Ahead of the 50th anniversary New Orleans Jazz and Heritage Festival, I read stacks of newspaper articles from the early years of the festival.
One thing that stood out? The chatter hasn’t changed.
Consider the following Jazz Fest critique, which ran in the April 24, 1977, edition of The Times-Picayune:
“Last year, the festival started importing ‘name’ talent to supplement the program – and, of course, to attract more people,” reviewer John Alan Simon wrote. “But the point at which the national performers begin to replace Louisiana music is the appropriate time for a ‘heritage’ festival to re-evaluate its priorities.”
That’s right — as early as the eighth Jazz Fest, some people thought it had already strayed too far from its supposed roots as a “heritage” festival.
Forty-two years later, some folks still say the same thing. But Jazz Fest has featured national acts alongside locals for essentially its entire history. That’s what it is.
The recently completed 50th Jazz Fest was the 30th that I’ve covered. I’ve spent around 200 days — more than half a year — at the Fair Grounds roaming the festival.
This year, Jazz Fest felt as familiar as it always has. Sure, some things have changed. Back in the day, all the stages were still on the Fair Grounds infield. Tickets were cheaper. The mud tended to stick around longer after a rain.
But by and large, Jazz Fest is still Jazz Fest.
Had “Rolling Stones Thursday” actually happened this year, that would have felt different. But thanks to Mick Jagger's heart surgery, the second Thursday was a normal “Locals Thursday” with the added bonus of a pretty great set by Tom Jones.
Make no mistake: The abundance of local talent and culture-bearers, from the musicians to the social aid and pleasure club marchers to the folks who cook, grill and fry, is what defines Jazz Fest and sets it apart from every other major music festival in the world.
But the national artists are an important element as well. They inevitably supply some of the festival’s most memorable “big” moments.
The national performer who prompted Simon, the Picayune reviewer, to question Jazz Fest’s character way back in 1977? Bonnie Raitt. She made her Jazz Fest debut that year, as did a 9-year-old Harry Connick Jr.
In 1977, Raitt was still a dozen years away from her breakthrough “Nick of Time” album. Her fan base didn’t extend much beyond blues circles. She had already cultivated a connection with New Orleans musicians; Allen Toussaint joined her onstage that year at Jazz Fest to perform his “What Do You Want the Boy to Do?”
But Simon objected to Raitt receiving more time onstage than local favorites the Wild Magnolias. The Magnolias’ set had been trimmed to carve out time for acts rained out the previous day.
In the 42 years since her controversial Jazz Fest debut, Raitt has returned many times. She was back again this year, playing her own show and joining her pals Irma Thomas and Jon Cleary for a Fats Domino tribute. She is a part of Jazz Fest.
The very first New Orleans Jazz and Heritage Festival and Louisiana Heritage Fair, produced by George Wein in the Municipal Auditorium and what is now Armstrong Park in April 1970, included funk band the Meters, zydeco bandleader Clifton Chenier and other non-jazz artists, including New Orleans native and gospel star Mahalia Jackson.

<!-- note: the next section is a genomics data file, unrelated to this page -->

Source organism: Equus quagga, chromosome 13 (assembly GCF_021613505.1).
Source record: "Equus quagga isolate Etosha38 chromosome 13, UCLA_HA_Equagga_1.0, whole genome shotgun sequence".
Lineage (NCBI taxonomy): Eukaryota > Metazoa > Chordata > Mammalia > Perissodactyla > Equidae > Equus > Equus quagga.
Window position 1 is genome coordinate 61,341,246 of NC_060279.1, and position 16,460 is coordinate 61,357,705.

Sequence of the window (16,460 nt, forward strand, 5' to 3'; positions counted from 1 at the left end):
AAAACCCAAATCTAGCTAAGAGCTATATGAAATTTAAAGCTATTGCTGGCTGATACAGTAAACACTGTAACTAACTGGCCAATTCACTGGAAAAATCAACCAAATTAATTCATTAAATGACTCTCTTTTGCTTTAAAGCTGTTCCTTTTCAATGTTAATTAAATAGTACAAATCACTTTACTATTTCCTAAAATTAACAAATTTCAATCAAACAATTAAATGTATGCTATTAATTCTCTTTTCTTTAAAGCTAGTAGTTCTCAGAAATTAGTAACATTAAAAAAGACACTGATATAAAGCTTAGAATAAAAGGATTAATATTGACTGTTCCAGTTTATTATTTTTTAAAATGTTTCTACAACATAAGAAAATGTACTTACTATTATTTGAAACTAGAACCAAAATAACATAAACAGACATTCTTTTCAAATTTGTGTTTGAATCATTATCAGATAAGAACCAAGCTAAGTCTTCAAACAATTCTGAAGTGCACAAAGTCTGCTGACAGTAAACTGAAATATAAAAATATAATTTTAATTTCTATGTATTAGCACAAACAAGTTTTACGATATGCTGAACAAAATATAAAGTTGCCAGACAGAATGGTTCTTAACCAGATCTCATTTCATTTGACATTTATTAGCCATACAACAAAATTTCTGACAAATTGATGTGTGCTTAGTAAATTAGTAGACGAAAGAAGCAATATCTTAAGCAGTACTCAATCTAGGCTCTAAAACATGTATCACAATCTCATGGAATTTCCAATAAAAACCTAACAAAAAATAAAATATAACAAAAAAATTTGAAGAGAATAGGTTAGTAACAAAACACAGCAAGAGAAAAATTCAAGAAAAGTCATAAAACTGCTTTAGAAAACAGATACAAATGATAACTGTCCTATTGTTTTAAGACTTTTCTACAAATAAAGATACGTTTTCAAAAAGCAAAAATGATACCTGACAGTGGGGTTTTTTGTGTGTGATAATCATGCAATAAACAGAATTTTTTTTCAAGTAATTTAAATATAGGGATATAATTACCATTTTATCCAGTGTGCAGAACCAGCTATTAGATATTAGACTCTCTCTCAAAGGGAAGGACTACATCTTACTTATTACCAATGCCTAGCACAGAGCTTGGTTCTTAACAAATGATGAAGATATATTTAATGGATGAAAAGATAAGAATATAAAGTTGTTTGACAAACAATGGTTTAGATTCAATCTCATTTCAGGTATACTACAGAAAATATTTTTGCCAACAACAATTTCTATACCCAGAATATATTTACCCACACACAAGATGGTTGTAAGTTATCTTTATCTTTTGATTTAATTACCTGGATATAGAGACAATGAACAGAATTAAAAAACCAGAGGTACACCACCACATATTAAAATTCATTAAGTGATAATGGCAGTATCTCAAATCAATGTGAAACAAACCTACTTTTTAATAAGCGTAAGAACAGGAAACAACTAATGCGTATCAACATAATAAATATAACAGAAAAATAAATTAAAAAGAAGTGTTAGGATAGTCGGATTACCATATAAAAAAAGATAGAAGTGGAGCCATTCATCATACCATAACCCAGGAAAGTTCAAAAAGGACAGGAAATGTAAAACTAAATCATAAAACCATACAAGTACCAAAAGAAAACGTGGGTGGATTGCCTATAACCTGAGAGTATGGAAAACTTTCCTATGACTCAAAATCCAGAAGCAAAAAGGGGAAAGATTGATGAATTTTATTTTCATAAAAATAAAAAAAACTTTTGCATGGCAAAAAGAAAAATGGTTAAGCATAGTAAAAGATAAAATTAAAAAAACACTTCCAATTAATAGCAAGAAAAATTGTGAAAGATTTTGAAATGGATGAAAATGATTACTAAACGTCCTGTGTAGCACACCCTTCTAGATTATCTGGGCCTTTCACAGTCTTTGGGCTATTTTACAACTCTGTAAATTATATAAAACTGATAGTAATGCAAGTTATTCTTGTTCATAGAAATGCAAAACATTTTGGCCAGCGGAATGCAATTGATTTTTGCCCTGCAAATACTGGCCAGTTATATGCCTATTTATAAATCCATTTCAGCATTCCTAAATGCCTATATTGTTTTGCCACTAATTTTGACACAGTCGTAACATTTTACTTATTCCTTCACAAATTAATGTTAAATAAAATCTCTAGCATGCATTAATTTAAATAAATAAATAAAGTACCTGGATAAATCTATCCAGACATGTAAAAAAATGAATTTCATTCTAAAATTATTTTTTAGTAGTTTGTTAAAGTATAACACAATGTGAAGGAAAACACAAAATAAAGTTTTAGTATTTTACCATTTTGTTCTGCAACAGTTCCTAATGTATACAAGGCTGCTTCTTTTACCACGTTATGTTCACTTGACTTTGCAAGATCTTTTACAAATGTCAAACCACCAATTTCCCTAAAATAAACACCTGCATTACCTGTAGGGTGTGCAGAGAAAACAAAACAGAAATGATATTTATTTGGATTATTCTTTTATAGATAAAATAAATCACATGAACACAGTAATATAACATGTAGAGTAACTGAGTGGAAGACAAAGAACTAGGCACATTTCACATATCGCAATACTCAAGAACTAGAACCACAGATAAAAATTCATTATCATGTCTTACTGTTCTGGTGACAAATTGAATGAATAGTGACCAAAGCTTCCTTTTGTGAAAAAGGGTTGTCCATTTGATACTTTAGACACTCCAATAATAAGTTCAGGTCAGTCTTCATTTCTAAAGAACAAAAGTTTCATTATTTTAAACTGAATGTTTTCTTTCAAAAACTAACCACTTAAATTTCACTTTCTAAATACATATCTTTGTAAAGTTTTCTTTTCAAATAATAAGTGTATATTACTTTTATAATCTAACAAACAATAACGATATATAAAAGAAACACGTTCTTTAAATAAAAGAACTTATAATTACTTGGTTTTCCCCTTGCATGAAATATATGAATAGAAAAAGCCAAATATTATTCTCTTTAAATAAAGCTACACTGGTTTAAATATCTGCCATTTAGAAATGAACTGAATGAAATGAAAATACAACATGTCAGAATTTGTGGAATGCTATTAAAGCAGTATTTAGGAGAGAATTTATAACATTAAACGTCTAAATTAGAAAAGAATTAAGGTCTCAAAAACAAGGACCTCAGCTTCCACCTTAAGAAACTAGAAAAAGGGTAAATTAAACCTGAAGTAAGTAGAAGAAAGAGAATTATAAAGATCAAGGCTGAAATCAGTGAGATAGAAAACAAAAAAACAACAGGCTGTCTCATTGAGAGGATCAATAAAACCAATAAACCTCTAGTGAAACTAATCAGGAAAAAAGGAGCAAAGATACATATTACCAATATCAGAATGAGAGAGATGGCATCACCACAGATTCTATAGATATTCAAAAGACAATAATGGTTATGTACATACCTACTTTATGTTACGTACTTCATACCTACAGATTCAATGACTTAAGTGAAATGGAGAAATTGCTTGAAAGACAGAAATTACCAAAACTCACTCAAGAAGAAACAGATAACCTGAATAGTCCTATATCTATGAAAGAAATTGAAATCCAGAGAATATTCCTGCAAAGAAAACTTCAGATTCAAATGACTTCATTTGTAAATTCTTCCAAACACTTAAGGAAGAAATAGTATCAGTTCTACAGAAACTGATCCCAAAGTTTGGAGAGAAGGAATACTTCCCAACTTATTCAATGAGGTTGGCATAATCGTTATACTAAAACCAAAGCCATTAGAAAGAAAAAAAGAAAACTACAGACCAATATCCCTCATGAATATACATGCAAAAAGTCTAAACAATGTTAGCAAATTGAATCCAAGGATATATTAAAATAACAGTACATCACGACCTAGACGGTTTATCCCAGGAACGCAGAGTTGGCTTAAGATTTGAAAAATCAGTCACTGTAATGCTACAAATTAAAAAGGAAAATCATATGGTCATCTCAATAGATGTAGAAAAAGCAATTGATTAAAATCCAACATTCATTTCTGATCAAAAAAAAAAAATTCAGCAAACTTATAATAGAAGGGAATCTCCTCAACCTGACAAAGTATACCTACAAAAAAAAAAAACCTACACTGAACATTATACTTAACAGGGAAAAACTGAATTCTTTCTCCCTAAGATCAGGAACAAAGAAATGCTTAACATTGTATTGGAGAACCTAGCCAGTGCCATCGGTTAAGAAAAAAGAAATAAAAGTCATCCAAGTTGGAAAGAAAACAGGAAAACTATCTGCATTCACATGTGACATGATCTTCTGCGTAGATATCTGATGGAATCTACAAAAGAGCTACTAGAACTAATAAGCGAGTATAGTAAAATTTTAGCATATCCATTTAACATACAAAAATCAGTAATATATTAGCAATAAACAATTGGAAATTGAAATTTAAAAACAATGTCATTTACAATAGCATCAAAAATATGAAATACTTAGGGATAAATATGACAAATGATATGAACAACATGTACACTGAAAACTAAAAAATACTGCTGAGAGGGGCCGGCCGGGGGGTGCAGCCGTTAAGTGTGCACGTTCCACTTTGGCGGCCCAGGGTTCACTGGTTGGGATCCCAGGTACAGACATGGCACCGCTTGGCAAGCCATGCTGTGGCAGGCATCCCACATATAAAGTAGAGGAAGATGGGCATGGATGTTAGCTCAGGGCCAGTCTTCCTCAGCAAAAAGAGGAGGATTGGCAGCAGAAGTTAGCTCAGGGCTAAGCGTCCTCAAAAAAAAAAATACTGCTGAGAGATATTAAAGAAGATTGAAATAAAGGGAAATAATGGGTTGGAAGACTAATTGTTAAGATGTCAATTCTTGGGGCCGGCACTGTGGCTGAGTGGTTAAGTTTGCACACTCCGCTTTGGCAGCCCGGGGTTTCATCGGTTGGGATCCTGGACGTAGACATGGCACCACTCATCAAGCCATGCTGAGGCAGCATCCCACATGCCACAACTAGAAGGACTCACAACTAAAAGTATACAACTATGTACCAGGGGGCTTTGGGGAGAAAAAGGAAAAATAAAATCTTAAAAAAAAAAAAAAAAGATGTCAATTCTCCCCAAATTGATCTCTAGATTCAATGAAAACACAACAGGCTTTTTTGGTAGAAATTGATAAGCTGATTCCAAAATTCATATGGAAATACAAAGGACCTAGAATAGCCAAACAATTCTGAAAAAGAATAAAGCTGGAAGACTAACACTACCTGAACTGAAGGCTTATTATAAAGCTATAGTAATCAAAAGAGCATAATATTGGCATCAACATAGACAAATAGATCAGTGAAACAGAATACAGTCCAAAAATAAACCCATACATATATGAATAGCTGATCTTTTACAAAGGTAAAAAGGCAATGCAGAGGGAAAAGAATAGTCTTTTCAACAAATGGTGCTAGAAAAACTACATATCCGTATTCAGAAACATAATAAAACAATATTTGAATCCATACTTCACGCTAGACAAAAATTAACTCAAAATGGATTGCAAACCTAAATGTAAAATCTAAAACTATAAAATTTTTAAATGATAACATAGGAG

The big national act that first year, in addition to Jackson, was Duke Ellington, who premiered his “New Orleans Suite,” a new composition Wein commissioned specifically for the festival.
A half-century later, pop superstar Katy Perry presided over her own kind of customized Jazz Fest show, one that featured local favorites the Soul Rebels and the Gospel Soul Children.
The continuity of the festival’s booking philosophy was evident elsewhere. In 1974, Gladys Knight & the Pips, Herbie Hancock and jazz organist Jimmy Smith starred in the first Jazz Fest evening concert to sell out the Municipal Auditorium.
Knight and Hancock were back this year, at the Congo Square Stage and WWOZ Jazz Tent, respectively.
As far back as 1976, the year Jazz Fest added a second weekend at the Fair Grounds, the festival featured a rock act with no discernible connection to New Orleans heritage. Violinist Scarlet Rivera had achieved a measure of pop culture cachet by contributing to Bob Dylan’s “Desire” album and his Rolling Thunder Revue.
At Jazz Fest, Rivera fronted a rock-fusion band called Mammoth — and triggered what may have been Jazz Fest’s first stage rush. Rivera and Mammoth “brought a huge majority of the festival-goers together in the small confines of the Stage 1 area,” The Times-Picayune reported. “Police had to hold the crowd back at a few points during her performance — probably a first for the usually genteel gathering at the Fair Grounds.”
Again, this was 1976 — only the seventh Jazz Fest.
There was a lot of talk this year about whether the festival should shift its emphasis to younger artists. That talk intensified after three ailing 70-somethings — Mick Jagger, Stevie Nicks and John Prine — plus 80-something Jerry Lee Lewis canceled.
But there’s no guarantee a young artist will make the gig either.
Rapper Lil Uzi Vert bailed on the 2018 Buku festival at Mardi Gras World, after deciding, for no real reason, not to get on the plane to New Orleans. He was 23. Rapper/actor Childish Gambino canceled his 2018 Voodoo festival headlining show after injuring his foot. He’s 35.
And four legacy acts — Tom Jones, Diana Ross, Irma Thomas and John Fogerty, all of whom are in their 70s — delivered four of this year's strongest, most well-received Jazz Fest performances.
Moving forward into its second half-century, Jazz Fest should continue to book quality artists regardless of age or genre — just like always.